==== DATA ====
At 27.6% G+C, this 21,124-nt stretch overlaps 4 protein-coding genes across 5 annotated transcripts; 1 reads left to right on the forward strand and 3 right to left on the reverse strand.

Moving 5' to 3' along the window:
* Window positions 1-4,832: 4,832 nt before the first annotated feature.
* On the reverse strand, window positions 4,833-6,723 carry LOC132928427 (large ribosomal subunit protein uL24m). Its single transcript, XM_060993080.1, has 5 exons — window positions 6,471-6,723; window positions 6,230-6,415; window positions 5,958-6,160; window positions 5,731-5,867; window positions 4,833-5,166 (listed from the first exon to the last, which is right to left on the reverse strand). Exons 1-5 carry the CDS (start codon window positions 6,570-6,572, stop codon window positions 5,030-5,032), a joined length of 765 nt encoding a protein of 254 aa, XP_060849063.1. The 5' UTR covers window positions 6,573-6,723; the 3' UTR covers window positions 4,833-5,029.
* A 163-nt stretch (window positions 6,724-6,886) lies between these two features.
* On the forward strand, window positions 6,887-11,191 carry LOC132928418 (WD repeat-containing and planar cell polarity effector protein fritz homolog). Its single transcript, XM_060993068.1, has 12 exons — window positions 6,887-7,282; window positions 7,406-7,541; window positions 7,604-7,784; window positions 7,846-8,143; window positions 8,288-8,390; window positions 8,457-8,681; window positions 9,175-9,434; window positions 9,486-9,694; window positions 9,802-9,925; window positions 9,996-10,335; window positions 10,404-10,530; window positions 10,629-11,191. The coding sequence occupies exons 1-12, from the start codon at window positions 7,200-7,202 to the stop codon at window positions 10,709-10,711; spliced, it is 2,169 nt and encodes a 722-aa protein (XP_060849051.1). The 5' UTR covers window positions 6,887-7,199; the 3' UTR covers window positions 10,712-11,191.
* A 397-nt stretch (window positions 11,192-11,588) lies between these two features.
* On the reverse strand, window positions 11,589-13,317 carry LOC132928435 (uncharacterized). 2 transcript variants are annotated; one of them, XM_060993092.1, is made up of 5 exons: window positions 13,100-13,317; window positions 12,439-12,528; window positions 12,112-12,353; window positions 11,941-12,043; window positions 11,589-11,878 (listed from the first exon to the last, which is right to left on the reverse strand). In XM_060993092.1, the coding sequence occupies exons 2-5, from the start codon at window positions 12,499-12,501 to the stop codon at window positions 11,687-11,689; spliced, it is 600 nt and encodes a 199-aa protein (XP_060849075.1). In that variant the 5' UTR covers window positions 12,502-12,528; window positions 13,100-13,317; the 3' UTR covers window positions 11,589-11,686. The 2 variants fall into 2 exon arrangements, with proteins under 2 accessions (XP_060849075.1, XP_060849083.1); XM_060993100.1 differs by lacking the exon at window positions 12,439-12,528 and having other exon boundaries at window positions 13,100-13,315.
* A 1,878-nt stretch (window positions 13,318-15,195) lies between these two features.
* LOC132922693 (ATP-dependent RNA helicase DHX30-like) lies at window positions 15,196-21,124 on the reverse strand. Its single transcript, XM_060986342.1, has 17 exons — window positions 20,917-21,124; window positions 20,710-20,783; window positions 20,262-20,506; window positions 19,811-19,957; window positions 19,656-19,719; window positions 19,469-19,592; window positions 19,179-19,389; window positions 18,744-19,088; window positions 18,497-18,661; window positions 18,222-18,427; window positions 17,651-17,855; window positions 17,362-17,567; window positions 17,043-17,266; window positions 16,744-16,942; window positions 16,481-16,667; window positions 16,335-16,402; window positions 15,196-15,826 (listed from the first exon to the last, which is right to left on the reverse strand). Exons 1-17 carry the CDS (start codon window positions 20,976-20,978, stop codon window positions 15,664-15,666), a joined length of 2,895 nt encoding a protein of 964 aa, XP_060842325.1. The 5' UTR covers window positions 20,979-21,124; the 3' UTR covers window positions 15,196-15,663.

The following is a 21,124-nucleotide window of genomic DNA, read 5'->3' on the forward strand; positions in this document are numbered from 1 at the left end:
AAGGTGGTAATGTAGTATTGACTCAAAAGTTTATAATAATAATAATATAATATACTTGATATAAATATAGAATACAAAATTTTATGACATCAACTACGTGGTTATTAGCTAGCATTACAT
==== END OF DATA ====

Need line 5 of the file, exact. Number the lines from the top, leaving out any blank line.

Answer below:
* A 163-nt stretch (window positions 6,724-6,886) lies between these two features.